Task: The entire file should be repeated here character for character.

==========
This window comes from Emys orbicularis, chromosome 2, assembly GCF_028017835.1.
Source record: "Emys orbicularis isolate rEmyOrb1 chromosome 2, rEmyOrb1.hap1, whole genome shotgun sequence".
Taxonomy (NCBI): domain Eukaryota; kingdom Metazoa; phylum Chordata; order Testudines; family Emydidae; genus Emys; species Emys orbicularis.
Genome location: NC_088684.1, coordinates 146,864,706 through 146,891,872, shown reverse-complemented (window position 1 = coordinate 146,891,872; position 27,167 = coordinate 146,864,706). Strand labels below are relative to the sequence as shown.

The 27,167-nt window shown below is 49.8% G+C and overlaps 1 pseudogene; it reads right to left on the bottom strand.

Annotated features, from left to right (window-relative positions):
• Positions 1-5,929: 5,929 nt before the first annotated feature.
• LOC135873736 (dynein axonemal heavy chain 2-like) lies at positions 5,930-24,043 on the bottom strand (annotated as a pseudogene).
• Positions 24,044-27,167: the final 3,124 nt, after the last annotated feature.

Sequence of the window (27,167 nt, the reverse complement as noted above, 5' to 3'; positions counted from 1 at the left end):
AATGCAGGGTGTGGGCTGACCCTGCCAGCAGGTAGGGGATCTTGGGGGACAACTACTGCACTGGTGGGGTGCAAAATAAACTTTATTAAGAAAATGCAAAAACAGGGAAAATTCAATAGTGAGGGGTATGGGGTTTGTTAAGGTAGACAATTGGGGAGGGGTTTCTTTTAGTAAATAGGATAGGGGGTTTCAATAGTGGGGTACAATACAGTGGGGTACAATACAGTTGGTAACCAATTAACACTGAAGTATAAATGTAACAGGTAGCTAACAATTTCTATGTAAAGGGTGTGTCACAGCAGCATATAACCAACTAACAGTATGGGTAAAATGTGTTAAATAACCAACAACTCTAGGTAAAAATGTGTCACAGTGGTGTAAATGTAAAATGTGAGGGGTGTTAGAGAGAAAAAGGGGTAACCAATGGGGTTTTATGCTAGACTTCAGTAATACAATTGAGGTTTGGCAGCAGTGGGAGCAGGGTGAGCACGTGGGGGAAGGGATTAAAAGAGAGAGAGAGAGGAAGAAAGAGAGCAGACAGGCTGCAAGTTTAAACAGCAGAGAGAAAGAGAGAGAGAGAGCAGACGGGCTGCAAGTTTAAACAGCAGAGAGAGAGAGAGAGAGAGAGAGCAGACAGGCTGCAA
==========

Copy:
This window comes from Emys orbicularis, chromosome 2, assembly GCF_028017835.1.
Source record: "Emys orbicularis isolate rEmyOrb1 chromosome 2, rEmyOrb1.hap1, whole genome shotgun sequence".
Taxonomy (NCBI): domain Eukaryota; kingdom Metazoa; phylum Chordata; order Testudines; family Emydidae; genus Emys; species Emys orbicularis.
Genome location: NC_088684.1, coordinates 146,864,706 through 146,891,872, shown reverse-complemented (window position 1 = coordinate 146,891,872; position 27,167 = coordinate 146,864,706). Strand labels below are relative to the sequence as shown.

The 27,167-nt window shown below is 49.8% G+C and overlaps 1 pseudogene; it reads right to left on the bottom strand.

Annotated features, from left to right (window-relative positions):
• Positions 1-5,929: 5,929 nt before the first annotated feature.
• LOC135873736 (dynein axonemal heavy chain 2-like) lies at positions 5,930-24,043 on the bottom strand (annotated as a pseudogene).
• Positions 24,044-27,167: the final 3,124 nt, after the last annotated feature.

Sequence of the window (27,167 nt, the reverse complement as noted above, 5' to 3'; positions counted from 1 at the left end):
AATGCAGGGTGTGGGCTGACCCTGCCAGCAGGTAGGGGATCTTGGGGGACAACTACTGCACTGGTGGGGTGCAAAATAAACTTTATTAAGAAAATGCAAAAACAGGGAAAATTCAATAGTGAGGGGTATGGGGTTTGTTAAGGTAGACAATTGGGGAGGGGTTTCTTTTAGTAAATAGGATAGGGGGTTTCAATAGTGGGGTACAATACAGTGGGGTACAATACAGTTGGTAACCAATTAACACTGAAGTATAAATGTAACAGGTAGCTAACAATTTCTATGTAAAGGGTGTGTCACAGCAGCATATAACCAACTAACAGTATGGGTAAAATGTGTTAAATAACCAACAACTCTAGGTAAAAATGTGTCACAGTGGTGTAAATGTAAAATGTGAGGGGTGTTAGAGAGAAAAAGGGGTAACCAATGGGGTTTTATGCTAGACTTCAGTAATACAATTGAGGTTTGGCAGCAGTGGGAGCAGGGTGAGCACGTGGGGGAAGGGATTAAAAGAGAGAGAGAGAGGAAGAAAGAGAGCAGACAGGCTGCAAGTTTAAACAGCAGAGAGAAAGAGAGAGAGAGAGCAGACGGGCTGCAAGTTTAAACAGCAGAGAGAGAGAGAGAGAGAGAGAGCAGACAGGCTGCAA